Big US tech firms are lobbying advisors to the G20 group of countries not to close tax loopholes exploited by firms such as Google, Amazon and Apple to pay less tax in the UK and other counties outside the US.
In June 2013, the UK led efforts to lobby the Organisation for Economic Co-operation and Development (OECD) for international tax rules to be brought up to date for the internet world.
At the time, Treasury minister David Gauke told MPs that HMRC is constrained by international tax rules.
Gauke said there were shortcomings in international tax guidelines, specifically in what constitutes a business taxable in the UK under "permanent establishment" rules.
The move followed a call by the Public Accounts Committee (PAC) for a full investigation of Google’s alleged tax evasion practices in the UK.
The PAC also said it wanted to see multinational companies paying more tax where their customers are located.
Read more on Google and tax issues
G20 leaders subsequently asked the OECD to draw up reforms, but now the tech-dominated Digital Economy Group (DEG) has written to the OECD in an attempt to halt reforms.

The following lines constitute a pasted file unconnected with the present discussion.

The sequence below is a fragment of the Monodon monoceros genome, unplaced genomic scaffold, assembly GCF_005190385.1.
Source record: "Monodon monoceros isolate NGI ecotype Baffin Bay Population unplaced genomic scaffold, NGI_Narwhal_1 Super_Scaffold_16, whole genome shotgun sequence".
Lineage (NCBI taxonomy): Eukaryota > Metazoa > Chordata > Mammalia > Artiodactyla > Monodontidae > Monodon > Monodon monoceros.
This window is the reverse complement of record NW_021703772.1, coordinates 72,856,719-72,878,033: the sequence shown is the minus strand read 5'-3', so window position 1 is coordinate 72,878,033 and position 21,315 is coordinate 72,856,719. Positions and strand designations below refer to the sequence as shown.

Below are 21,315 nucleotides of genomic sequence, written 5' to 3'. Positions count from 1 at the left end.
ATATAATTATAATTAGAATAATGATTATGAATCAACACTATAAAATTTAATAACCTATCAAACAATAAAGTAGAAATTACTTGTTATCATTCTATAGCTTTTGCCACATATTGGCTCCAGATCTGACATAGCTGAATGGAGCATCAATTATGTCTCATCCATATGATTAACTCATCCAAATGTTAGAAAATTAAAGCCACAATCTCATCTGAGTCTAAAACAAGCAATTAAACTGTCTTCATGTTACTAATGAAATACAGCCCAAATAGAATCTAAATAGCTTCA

Supporters of reform say that new technologies have opened up a host of possible corporate structures previously unimaginable.
But the DEG claimed enterprises that use digital communications do not organise their business operations differently as a legal or tax matter, reports the Guardian.
According to the PAC, Google paid just £3.4m in tax to HMRC in 2012 despite UK revenues of £3.2bn, just £935,000 tax on £239m revenues in 2011. and a total of £8m between 2004 and 2010.
While Amazon made more than £3.3bn in sales in 2011, but paid no corporation tax in the UK, and Starbucks has paid just £8.6m in its 14 years of trading in the UK.
UK retail groups have called for reform because of what they see as unfair tax advantages for multinationals such as Amazon afforded by outdated tax rules.
Some of Britain's largest retail groups have called for a crackdown on Amazon's tax arrangements, but the DEG told the OECD that international tax rules should not be altered to target digital companies, which would penalise their “operational innovation”.
"We believe that [digital] enterprises operating long-standing business models, subject to established international tax rules, should not become subject to altered rules on the basis that they have adopted more efficient means of operation," the DEG’s letter said.
The DEG’s letter comes ahead of an update on the issue by the OECD scheduled for 23 January.
According to some commentators, the political will for tackling tax avoidance by tech firms is fading and the issue is unlikely to feature prominently at the 2014 World Economic Forum annual meeting due to take place in Davos, Switzerland, from 22-25 January.